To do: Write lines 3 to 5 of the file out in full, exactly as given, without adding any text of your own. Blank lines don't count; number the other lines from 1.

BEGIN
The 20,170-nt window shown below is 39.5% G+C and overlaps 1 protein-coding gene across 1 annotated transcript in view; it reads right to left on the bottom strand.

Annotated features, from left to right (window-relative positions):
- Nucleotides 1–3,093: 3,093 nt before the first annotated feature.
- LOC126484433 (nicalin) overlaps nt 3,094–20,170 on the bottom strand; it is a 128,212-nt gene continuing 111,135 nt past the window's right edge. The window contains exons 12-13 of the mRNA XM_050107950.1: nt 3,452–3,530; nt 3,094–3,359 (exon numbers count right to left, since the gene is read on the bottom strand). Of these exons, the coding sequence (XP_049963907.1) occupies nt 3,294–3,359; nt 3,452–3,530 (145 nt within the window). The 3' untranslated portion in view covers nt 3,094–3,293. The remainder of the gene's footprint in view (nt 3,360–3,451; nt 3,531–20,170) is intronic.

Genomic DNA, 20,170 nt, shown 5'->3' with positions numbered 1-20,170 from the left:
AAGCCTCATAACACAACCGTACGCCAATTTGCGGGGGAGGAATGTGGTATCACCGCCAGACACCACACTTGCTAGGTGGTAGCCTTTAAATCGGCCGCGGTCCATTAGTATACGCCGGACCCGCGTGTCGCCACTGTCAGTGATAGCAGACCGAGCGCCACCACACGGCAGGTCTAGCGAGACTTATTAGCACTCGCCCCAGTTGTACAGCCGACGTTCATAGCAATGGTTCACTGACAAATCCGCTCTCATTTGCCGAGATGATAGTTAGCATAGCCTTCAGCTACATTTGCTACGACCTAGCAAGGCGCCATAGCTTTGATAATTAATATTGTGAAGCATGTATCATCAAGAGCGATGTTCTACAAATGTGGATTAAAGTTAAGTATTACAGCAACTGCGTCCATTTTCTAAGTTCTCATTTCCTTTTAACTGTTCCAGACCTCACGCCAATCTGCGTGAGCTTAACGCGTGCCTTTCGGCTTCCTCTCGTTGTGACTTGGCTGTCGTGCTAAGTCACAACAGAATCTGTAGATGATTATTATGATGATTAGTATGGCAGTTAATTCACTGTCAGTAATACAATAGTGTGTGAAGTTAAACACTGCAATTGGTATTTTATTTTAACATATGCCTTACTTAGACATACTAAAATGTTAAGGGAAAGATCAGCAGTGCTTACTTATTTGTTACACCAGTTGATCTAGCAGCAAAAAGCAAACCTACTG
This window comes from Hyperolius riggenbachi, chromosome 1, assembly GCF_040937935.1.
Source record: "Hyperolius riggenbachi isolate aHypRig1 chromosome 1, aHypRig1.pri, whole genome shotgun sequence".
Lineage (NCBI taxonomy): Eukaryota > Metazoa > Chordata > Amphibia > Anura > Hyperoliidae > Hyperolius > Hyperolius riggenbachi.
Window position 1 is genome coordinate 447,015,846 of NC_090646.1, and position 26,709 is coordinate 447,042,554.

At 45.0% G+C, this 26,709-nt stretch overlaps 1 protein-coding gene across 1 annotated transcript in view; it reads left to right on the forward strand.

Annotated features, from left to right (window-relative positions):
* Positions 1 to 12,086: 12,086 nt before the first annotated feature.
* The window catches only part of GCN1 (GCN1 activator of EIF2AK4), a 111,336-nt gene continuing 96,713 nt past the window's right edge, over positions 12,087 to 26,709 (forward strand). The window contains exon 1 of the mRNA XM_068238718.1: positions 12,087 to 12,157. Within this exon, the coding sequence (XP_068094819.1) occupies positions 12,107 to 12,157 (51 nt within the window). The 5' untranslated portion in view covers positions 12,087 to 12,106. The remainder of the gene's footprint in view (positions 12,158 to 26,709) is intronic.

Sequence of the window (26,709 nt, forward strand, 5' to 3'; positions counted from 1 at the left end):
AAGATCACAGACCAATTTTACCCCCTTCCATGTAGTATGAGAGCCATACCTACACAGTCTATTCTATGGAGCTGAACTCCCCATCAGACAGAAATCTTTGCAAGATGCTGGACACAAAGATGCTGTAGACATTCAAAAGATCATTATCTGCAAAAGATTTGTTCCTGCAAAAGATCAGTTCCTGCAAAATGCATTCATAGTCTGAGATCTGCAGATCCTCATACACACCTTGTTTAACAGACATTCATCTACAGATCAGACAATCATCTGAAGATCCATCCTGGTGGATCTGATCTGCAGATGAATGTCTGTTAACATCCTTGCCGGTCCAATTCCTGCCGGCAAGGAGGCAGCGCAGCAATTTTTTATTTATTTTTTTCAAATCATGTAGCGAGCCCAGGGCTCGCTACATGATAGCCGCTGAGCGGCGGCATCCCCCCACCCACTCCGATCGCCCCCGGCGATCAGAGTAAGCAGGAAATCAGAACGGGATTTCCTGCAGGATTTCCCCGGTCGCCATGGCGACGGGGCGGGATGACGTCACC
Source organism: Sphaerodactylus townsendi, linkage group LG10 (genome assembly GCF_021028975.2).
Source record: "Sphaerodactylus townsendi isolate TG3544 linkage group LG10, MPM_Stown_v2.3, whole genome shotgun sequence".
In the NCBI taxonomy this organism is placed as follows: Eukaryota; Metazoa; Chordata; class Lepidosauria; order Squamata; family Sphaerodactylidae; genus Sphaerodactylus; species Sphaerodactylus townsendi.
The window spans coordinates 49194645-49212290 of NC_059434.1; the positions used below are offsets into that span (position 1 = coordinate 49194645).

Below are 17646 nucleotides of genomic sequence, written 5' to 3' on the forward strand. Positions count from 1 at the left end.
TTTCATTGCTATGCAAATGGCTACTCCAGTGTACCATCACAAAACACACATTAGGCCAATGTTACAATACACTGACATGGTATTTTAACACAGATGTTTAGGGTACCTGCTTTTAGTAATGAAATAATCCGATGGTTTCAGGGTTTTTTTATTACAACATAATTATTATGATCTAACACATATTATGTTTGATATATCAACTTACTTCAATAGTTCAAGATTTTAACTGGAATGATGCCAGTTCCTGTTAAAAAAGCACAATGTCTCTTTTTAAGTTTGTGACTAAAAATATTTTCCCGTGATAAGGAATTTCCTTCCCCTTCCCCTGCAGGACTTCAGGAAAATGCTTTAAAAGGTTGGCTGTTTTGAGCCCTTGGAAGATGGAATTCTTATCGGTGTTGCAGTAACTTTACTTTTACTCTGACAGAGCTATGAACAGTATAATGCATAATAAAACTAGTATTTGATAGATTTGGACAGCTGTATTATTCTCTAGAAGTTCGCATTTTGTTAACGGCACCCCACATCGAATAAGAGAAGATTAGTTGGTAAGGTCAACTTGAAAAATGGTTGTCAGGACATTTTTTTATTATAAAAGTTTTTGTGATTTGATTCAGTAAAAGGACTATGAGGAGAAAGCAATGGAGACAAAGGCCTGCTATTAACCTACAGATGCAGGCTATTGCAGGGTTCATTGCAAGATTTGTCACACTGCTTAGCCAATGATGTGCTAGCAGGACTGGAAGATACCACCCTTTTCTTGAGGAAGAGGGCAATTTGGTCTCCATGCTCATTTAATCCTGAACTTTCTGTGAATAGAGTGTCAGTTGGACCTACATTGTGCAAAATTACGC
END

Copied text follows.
- Nucleotides 1–3,093: 3,093 nt before the first annotated feature.
- LOC126484433 (nicalin) overlaps nt 3,094–20,170 on the bottom strand; it is a 128,212-nt gene continuing 111,135 nt past the window's right edge. The window contains exons 12-13 of the mRNA XM_050107950.1: nt 3,452–3,530; nt 3,094–3,359 (exon numbers count right to left, since the gene is read on the bottom strand). Of these exons, the coding sequence (XP_049963907.1) occupies nt 3,294–3,359; nt 3,452–3,530 (145 nt within the window). The 3' untranslated portion in view covers nt 3,094–3,293. The remainder of the gene's footprint in view (nt 3,360–3,451; nt 3,531–20,170) is intronic.

Genomic DNA, 20,170 nt, shown 5'->3' with positions numbered 1-20,170 from the left: